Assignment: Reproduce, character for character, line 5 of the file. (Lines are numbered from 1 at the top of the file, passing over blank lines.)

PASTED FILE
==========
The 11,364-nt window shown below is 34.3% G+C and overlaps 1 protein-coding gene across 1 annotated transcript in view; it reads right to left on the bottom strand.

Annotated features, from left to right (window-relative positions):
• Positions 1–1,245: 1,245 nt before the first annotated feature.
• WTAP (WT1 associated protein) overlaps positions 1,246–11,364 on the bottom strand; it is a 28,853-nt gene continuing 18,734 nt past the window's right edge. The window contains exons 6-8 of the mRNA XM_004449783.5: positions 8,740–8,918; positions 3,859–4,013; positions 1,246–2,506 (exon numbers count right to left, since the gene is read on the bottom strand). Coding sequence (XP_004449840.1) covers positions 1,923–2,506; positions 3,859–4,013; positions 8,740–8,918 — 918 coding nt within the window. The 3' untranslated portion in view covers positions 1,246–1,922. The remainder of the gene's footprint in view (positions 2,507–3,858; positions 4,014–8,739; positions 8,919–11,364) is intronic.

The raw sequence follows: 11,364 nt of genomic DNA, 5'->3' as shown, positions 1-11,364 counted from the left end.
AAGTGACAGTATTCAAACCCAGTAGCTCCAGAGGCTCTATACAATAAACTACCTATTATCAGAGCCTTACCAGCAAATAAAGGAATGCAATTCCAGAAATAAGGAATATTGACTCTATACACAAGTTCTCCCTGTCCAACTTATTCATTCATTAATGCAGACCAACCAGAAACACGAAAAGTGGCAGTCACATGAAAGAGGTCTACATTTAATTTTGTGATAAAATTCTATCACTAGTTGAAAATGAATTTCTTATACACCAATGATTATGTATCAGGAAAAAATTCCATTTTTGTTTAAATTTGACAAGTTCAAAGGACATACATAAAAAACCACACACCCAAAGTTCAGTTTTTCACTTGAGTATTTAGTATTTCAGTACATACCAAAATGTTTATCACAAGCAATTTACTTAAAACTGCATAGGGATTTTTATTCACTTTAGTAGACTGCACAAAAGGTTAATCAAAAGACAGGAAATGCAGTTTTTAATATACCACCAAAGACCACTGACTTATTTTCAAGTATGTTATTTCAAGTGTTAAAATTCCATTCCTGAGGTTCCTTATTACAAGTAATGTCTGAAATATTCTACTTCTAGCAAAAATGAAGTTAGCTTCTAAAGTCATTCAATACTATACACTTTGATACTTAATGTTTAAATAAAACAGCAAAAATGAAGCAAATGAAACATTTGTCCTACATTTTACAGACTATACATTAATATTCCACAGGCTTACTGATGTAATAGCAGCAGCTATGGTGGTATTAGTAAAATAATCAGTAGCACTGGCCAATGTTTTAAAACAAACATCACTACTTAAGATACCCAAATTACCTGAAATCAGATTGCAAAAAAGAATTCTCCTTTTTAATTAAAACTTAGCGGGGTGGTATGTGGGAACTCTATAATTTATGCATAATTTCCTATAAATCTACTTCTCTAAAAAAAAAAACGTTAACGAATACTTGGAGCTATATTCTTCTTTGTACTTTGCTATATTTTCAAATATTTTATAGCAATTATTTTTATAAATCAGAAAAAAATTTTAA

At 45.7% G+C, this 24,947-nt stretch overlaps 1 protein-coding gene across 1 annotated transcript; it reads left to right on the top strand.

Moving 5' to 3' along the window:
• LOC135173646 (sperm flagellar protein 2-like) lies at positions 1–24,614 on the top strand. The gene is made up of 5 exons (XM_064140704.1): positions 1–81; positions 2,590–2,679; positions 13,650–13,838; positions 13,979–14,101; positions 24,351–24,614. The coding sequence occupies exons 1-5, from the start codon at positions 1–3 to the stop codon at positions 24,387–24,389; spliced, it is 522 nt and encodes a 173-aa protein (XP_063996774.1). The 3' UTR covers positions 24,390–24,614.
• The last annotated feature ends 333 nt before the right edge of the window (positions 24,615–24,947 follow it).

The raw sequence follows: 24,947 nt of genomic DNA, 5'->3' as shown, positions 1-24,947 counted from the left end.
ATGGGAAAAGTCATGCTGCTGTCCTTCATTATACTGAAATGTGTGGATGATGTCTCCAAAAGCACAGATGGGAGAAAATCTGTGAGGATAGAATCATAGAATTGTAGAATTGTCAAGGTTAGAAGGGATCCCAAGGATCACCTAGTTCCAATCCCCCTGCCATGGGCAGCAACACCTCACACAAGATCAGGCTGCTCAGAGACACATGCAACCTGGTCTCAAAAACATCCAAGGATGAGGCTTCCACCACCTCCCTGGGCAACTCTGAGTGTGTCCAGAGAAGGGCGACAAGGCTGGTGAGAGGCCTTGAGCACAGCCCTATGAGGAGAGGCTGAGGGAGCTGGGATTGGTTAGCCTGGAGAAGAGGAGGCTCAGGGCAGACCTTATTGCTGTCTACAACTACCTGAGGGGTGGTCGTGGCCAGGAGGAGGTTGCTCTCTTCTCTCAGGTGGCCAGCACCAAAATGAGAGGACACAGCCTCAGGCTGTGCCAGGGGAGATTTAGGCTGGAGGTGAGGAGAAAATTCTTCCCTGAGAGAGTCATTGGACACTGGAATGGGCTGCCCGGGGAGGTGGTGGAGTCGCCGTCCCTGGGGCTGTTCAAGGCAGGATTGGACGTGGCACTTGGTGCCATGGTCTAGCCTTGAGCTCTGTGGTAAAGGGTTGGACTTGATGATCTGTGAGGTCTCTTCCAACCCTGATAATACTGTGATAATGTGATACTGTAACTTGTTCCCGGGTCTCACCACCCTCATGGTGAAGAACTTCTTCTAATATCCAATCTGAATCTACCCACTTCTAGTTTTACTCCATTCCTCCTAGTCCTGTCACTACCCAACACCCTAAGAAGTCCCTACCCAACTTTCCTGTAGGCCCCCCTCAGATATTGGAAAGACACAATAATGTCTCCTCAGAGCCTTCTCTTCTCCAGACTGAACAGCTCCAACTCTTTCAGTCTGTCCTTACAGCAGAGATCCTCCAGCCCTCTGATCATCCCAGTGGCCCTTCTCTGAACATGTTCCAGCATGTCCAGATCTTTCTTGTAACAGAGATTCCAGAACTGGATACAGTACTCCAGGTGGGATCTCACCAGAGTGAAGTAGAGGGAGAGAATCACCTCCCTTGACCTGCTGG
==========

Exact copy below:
The raw sequence follows: 11,364 nt of genomic DNA, 5'->3' as shown, positions 1-11,364 counted from the left end.